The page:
Denver Post

Fireballs streak across sky for second night in a row
By Will Ryan
Special to The Denver Post

Tuesday, October 08, 2002 - For the second night in a row - and at almost
the exact same time - people across Colorado state saw a streaking fireball
shoot across the sky early Monday night.
Experts said the brilliant object was probably another meteor burning up in
the atmosphere.
Eyewitnesses described the Monday fireball as having similar brightness and
size as the object seen across the Western United States on Sunday. However,
reports said Monday night's fireball was moving in the opposite direction -
west to east - compared with the one Sunday.
Around 7:15 p.m., law-enforcement dispatchers began receiving reports from
most corners of the state, including Grand Junction, Durango, Boulder and
Douglas County.
"It was definitely a fireball," said Bryan Golding, who was driving south on
Broadway in Highlands Ranch. "It was white in front with orange around it,
with little pieces coming off it."
It was 1 to 2 inches in diameter as viewed through his windshield, Golding
said, with about a 3-inch long tail.
Karen Byrd, staff duty officer with the Federal Aviation Administration in
Seattle, said she had received reports of meteor showers.
Firestone resident Ginny Shaw was driving east of Longmont when she saw a
"big ball of fire" streaking eastward across the sky from the direction of
the mountains.
"To me it looked like it dropped down, in my mind, in the northeast Denver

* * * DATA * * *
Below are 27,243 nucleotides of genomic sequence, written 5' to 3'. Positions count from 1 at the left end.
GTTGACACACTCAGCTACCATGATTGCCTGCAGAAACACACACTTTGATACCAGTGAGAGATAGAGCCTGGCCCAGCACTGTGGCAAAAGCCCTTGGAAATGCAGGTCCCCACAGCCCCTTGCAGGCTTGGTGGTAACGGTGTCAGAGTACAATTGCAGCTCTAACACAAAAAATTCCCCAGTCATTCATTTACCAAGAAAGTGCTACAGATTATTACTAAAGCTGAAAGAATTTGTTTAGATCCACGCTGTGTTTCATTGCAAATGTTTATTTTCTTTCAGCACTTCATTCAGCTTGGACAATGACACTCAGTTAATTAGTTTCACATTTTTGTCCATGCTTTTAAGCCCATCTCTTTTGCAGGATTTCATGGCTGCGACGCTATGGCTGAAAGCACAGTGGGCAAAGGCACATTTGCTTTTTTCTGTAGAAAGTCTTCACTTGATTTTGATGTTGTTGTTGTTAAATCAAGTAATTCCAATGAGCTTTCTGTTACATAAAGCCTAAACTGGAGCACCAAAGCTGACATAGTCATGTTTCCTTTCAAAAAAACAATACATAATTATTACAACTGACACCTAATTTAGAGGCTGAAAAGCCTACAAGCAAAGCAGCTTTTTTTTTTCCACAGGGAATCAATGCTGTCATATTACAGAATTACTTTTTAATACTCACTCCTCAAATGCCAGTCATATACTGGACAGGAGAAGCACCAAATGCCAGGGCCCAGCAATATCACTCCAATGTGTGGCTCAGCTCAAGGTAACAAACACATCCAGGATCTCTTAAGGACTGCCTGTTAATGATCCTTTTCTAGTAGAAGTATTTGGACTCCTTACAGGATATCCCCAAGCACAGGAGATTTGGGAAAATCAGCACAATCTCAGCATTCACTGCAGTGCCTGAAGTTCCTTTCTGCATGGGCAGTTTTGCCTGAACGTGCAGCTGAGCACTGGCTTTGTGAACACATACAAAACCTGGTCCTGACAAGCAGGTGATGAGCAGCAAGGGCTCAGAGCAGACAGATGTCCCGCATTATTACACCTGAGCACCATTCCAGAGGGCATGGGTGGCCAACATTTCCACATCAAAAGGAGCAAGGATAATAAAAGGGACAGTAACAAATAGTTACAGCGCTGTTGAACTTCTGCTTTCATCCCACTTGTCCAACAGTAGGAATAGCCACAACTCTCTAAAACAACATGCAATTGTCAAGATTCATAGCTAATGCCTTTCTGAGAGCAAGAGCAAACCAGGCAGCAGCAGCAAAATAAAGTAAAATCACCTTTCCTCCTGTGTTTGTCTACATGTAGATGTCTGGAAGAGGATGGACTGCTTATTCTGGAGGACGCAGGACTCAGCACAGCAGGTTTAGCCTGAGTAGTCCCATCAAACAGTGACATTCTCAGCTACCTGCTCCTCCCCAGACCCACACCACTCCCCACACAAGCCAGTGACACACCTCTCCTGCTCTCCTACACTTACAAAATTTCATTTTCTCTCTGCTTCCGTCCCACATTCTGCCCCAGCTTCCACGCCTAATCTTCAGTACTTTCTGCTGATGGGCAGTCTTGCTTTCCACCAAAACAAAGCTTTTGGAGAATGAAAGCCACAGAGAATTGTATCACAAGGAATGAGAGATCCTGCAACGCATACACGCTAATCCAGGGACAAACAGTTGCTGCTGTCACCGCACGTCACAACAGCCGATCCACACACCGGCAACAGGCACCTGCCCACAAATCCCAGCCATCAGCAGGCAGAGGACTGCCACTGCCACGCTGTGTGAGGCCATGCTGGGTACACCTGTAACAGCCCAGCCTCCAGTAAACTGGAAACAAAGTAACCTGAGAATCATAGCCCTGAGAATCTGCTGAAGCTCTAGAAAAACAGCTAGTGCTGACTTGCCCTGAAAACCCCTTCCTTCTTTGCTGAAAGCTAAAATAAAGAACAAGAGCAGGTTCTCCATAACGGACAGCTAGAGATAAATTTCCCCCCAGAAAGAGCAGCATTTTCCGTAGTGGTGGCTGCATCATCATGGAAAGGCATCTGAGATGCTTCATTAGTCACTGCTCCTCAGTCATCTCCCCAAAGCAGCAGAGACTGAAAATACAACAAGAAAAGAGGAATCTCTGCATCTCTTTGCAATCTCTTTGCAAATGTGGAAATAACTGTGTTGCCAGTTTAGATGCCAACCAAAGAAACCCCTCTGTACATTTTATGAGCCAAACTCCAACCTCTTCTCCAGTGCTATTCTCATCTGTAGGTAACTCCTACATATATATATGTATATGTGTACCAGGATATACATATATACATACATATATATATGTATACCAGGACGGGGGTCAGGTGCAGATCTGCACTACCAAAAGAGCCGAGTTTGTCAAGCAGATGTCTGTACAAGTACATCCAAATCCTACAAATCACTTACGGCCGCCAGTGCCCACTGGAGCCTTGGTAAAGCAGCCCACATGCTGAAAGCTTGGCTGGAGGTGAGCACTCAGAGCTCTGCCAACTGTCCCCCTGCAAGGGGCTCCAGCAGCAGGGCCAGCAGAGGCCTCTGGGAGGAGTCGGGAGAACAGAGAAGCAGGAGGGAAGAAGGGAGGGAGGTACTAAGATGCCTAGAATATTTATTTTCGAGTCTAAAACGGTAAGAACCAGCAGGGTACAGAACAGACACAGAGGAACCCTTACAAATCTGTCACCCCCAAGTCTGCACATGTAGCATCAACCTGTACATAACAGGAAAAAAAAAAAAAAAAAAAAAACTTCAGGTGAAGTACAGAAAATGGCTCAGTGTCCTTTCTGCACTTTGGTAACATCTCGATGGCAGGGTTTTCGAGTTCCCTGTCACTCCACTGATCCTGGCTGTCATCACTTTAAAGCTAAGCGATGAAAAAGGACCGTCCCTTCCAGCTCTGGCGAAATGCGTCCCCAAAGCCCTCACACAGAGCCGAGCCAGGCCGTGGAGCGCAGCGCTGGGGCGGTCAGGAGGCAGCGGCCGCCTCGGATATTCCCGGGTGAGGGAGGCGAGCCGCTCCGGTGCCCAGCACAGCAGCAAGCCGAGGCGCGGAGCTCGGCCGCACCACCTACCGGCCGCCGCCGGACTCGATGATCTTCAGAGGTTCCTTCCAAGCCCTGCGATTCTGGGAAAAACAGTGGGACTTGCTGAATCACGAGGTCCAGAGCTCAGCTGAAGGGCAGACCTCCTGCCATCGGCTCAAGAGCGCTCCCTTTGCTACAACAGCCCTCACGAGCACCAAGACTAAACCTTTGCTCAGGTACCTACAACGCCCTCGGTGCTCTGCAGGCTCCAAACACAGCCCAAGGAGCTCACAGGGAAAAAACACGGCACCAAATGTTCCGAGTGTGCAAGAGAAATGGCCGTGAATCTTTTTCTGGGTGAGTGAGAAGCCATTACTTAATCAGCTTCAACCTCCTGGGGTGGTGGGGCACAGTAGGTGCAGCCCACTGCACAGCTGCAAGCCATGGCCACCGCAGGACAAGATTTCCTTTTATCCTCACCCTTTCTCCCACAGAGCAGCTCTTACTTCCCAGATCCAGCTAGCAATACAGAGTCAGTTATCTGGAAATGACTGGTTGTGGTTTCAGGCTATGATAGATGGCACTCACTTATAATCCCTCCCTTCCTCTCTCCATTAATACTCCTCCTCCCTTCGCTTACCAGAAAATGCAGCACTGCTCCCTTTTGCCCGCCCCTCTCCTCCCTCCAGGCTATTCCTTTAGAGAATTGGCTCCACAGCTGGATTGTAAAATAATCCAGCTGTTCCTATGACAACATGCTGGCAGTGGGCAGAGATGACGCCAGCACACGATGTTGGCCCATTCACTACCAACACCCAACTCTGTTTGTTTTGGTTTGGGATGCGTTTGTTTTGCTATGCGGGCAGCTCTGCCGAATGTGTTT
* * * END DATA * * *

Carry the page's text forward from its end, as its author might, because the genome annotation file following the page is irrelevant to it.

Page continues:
area,' she said.
Robert Stencel, a professor of astronomy at the University of Denver, said
two similar events on consecutive nights was not necessarily unusual,
especially for this time of year.
"We are into about a six-week period where two highly prominent meteor
showers are occurring," Stencel said.
Two annual meteor showers - the Giacobinids, which peak yearly in
mid-October, and the Leonids of November - increase the probability of
meteors striking Earth's atmosphere, he said. Stencel said asteroids, which
have passed relatively close to Earth in the past year, could have smaller
debris around them.
"If one large chunk flies by, it's possible that smaller pieces are
traveling in similar orbits," Stencel said. "There might be a modest armada
of boulders around it."
Stencel also noted that the asteroid named 1997 XF11, which will pass within
5.9 million miles of Earth later this month, and peripheral debris
associated with it could also be responsible for the recent meteors.
While the appearance of such prominent fireballs two nights in a row is
interesting, Stencel said, it is not an extraordinary event.
"It's probably a 1 or 2 on a scale of 10," he said.